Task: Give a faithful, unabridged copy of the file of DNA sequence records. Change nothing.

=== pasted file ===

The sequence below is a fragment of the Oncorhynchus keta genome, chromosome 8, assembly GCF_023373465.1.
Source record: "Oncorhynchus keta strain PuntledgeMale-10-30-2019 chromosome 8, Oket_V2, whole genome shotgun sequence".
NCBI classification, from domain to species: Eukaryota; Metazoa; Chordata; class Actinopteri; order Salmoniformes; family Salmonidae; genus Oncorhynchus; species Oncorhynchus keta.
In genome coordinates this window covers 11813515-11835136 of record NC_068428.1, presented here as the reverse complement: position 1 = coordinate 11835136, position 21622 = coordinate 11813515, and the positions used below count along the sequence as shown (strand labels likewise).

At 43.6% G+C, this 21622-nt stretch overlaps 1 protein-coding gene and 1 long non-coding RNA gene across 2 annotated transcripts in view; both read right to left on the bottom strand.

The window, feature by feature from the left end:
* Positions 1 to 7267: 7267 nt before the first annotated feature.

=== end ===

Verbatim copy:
The sequence below is a fragment of the Oncorhynchus keta genome, chromosome 8, assembly GCF_023373465.1.
Source record: "Oncorhynchus keta strain PuntledgeMale-10-30-2019 chromosome 8, Oket_V2, whole genome shotgun sequence".
NCBI classification, from domain to species: Eukaryota; Metazoa; Chordata; class Actinopteri; order Salmoniformes; family Salmonidae; genus Oncorhynchus; species Oncorhynchus keta.
In genome coordinates this window covers 11813515-11835136 of record NC_068428.1, presented here as the reverse complement: position 1 = coordinate 11835136, position 21622 = coordinate 11813515, and the positions used below count along the sequence as shown (strand labels likewise).

At 43.6% G+C, this 21622-nt stretch overlaps 1 protein-coding gene and 1 long non-coding RNA gene across 2 annotated transcripts in view; both read right to left on the bottom strand.

The window, feature by feature from the left end:
* Positions 1 to 7267: 7267 nt before the first annotated feature.